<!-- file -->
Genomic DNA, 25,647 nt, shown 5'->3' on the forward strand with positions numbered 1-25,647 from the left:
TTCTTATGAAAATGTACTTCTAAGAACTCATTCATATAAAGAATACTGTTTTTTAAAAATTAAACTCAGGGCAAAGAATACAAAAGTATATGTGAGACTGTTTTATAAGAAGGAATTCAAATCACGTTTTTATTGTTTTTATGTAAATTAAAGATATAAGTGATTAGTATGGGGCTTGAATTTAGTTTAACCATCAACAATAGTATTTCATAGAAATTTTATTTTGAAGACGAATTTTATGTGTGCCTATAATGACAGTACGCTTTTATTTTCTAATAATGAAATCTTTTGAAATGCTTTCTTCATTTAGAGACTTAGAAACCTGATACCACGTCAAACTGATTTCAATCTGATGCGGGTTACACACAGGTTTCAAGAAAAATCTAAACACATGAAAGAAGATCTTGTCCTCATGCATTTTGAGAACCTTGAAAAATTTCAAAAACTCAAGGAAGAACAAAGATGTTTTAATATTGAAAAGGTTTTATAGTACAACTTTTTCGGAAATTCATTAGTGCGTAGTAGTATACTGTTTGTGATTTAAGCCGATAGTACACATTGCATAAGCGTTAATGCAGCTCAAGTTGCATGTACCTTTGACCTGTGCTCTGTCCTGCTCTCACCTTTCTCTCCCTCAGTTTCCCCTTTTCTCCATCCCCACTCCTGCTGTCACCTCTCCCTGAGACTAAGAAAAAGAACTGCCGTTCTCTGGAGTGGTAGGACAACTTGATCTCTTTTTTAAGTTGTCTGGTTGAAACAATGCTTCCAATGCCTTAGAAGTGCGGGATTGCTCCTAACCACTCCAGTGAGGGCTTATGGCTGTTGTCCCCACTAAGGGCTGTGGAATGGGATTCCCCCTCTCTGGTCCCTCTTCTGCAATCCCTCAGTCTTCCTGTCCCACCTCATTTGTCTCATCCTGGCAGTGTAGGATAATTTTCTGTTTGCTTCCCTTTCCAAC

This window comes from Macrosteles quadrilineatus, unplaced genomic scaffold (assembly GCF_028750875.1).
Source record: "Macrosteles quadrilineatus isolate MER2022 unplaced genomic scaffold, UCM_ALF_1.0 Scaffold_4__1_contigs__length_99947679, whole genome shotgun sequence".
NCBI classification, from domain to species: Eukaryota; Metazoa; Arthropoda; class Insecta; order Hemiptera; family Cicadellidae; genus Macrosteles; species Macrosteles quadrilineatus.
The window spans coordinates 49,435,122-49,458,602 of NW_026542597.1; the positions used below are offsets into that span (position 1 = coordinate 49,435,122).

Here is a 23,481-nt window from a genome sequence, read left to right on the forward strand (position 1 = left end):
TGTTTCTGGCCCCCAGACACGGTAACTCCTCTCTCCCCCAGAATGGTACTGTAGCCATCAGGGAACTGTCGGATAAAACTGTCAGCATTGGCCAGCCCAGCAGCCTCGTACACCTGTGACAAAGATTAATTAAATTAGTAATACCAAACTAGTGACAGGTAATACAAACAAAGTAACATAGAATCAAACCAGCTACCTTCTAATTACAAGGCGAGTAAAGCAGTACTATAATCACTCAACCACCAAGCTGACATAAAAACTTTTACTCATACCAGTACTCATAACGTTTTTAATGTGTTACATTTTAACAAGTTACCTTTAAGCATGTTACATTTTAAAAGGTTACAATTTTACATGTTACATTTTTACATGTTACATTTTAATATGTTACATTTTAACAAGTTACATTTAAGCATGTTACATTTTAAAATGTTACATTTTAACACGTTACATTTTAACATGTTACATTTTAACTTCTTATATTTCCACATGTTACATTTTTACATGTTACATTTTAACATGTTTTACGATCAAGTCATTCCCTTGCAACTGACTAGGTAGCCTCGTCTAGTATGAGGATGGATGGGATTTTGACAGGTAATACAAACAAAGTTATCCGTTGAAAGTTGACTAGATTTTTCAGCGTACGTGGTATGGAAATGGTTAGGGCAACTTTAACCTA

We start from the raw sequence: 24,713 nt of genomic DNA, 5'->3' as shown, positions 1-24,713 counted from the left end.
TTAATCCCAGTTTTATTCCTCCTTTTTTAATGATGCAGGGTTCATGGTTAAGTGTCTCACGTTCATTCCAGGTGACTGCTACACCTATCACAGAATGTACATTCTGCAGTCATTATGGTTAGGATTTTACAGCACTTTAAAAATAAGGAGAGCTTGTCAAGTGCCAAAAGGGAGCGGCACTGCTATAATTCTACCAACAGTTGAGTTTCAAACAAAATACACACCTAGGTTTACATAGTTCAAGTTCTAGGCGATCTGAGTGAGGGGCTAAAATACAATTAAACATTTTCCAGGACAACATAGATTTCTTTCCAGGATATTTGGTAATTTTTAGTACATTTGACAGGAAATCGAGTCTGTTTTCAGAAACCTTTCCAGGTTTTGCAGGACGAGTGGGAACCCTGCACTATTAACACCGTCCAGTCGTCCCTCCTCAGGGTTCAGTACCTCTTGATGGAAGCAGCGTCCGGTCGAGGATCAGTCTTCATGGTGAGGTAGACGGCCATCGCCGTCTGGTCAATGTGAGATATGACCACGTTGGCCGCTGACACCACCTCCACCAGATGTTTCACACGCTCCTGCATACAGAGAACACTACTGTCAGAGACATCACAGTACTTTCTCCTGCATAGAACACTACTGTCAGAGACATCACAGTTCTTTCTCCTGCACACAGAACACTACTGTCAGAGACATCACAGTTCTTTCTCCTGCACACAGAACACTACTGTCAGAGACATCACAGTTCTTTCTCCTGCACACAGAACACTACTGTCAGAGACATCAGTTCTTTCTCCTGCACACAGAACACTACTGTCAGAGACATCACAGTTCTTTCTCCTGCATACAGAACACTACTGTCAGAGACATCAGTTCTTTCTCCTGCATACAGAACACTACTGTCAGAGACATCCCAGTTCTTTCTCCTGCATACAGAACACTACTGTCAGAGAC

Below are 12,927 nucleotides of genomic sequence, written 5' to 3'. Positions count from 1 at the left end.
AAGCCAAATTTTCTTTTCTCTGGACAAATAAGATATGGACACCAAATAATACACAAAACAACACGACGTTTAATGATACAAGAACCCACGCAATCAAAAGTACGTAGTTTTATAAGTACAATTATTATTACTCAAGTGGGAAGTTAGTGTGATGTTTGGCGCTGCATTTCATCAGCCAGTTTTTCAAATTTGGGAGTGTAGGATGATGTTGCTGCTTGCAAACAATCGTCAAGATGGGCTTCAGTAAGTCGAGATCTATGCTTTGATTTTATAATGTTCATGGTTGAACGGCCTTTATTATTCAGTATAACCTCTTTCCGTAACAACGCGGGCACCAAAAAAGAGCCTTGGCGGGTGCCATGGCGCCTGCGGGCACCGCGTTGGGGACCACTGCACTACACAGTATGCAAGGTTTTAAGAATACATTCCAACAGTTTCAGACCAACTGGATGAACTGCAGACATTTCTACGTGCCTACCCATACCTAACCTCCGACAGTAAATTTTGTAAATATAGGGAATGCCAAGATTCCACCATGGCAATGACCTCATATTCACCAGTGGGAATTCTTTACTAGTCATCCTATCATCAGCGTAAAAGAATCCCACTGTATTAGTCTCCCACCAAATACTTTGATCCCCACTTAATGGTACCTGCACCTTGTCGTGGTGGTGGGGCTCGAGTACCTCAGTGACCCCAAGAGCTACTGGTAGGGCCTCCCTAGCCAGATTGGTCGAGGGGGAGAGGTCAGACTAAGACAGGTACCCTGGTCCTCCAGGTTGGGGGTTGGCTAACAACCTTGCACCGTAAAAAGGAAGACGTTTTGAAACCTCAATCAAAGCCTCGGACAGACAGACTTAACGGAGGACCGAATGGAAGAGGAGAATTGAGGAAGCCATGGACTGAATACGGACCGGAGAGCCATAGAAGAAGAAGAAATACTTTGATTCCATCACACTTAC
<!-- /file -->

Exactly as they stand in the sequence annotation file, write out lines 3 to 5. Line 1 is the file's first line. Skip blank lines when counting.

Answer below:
This window comes from Macrosteles quadrilineatus, unplaced genomic scaffold (assembly GCF_028750875.1).
Source record: "Macrosteles quadrilineatus isolate MER2022 unplaced genomic scaffold, UCM_ALF_1.0 Scaffold_4__1_contigs__length_99947679, whole genome shotgun sequence".
NCBI classification, from domain to species: Eukaryota; Metazoa; Arthropoda; class Insecta; order Hemiptera; family Cicadellidae; genus Macrosteles; species Macrosteles quadrilineatus.